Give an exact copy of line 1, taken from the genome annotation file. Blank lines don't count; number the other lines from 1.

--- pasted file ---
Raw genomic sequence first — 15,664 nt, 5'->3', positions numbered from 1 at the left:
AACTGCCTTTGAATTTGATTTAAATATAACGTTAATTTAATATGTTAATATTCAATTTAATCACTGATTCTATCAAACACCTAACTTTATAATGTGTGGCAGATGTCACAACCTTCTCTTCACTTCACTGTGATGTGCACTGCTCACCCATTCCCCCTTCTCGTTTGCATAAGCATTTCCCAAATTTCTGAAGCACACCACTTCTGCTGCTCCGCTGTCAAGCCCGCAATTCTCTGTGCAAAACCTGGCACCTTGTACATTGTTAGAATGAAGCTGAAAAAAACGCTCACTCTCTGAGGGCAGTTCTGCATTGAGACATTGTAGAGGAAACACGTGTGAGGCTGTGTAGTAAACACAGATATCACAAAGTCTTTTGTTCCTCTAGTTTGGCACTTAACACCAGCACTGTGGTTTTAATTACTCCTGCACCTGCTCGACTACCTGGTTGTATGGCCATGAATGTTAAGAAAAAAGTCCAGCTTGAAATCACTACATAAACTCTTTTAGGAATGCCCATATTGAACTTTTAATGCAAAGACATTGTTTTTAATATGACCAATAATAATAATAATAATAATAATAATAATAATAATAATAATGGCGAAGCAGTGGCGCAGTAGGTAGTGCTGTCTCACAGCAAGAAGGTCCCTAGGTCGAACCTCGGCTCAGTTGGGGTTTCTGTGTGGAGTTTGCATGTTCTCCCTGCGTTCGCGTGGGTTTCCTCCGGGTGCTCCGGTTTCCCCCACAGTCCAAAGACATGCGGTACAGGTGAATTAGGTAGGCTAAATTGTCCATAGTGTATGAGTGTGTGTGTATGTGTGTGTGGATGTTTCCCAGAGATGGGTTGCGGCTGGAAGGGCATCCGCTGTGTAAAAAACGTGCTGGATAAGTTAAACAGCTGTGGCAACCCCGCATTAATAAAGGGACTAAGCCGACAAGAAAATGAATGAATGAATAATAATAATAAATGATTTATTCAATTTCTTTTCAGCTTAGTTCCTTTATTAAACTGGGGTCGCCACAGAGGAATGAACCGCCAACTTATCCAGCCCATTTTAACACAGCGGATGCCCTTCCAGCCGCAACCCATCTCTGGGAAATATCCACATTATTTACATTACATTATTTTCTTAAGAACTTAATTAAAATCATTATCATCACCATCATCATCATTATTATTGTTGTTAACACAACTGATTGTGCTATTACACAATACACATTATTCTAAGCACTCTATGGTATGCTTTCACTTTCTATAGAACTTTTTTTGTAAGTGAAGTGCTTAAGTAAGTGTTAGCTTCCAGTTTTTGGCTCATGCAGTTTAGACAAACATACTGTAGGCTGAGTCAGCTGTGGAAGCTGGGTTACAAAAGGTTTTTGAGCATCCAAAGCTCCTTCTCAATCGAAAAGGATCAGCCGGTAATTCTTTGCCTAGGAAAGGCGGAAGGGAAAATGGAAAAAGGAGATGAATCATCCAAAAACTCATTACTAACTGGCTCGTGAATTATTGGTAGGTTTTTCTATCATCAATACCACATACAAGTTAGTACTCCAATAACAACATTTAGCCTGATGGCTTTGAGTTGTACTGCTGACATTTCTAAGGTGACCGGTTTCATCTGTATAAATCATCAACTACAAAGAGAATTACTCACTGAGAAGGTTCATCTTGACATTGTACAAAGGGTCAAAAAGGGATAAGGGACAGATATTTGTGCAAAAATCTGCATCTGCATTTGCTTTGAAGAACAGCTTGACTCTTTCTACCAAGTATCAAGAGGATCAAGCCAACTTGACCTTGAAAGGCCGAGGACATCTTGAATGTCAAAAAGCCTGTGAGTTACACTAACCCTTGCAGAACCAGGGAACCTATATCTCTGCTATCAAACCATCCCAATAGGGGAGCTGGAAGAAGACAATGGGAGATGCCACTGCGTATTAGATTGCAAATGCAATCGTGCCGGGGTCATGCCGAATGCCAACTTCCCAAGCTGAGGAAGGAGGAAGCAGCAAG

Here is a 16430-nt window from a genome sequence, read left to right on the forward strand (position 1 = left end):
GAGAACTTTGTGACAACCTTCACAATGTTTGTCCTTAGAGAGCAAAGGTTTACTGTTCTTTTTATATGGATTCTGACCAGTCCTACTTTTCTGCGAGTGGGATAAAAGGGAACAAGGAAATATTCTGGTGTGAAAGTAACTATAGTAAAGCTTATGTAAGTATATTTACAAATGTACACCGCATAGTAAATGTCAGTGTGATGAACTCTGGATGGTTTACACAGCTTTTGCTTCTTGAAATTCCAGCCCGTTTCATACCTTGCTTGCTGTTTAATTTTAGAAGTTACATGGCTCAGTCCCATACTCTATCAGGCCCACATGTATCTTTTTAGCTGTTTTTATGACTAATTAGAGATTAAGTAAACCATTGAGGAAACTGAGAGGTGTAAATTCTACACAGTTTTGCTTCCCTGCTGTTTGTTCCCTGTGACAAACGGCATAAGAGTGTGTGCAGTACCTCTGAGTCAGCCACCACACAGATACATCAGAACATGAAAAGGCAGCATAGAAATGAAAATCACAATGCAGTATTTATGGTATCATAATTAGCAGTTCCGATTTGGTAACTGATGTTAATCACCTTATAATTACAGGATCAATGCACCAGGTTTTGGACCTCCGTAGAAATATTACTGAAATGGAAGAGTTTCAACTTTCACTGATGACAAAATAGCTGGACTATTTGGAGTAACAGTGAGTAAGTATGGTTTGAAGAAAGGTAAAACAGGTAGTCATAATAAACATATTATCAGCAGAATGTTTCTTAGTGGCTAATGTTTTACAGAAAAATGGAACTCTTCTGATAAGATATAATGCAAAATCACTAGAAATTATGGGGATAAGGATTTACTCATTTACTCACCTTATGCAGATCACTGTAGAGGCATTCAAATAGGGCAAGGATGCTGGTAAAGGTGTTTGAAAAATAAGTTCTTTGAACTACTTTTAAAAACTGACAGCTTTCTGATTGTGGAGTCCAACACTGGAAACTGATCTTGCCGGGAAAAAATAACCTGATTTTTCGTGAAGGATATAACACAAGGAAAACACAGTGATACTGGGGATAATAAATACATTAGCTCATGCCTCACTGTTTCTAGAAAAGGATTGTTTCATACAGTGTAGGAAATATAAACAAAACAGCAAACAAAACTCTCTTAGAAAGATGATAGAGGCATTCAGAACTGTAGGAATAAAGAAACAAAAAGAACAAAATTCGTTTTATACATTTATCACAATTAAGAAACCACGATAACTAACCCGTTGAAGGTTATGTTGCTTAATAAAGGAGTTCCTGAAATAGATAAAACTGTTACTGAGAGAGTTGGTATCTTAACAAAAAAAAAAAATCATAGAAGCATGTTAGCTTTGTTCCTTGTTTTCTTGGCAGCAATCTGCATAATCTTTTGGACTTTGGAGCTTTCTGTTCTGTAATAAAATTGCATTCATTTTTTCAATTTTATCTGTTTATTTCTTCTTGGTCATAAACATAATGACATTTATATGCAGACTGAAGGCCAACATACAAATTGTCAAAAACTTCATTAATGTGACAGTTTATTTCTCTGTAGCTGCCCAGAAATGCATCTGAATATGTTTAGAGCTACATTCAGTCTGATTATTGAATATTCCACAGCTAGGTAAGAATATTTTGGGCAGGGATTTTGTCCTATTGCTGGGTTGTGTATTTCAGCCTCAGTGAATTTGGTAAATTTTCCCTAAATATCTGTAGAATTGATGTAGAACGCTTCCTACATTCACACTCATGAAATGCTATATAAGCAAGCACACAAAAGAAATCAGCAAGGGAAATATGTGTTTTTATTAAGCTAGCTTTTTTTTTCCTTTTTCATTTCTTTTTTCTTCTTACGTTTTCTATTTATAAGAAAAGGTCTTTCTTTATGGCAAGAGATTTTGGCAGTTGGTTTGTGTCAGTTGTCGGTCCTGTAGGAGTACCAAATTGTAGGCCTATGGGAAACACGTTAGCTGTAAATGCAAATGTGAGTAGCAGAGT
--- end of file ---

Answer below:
Raw genomic sequence first — 15,664 nt, 5'->3', positions numbered from 1 at the left: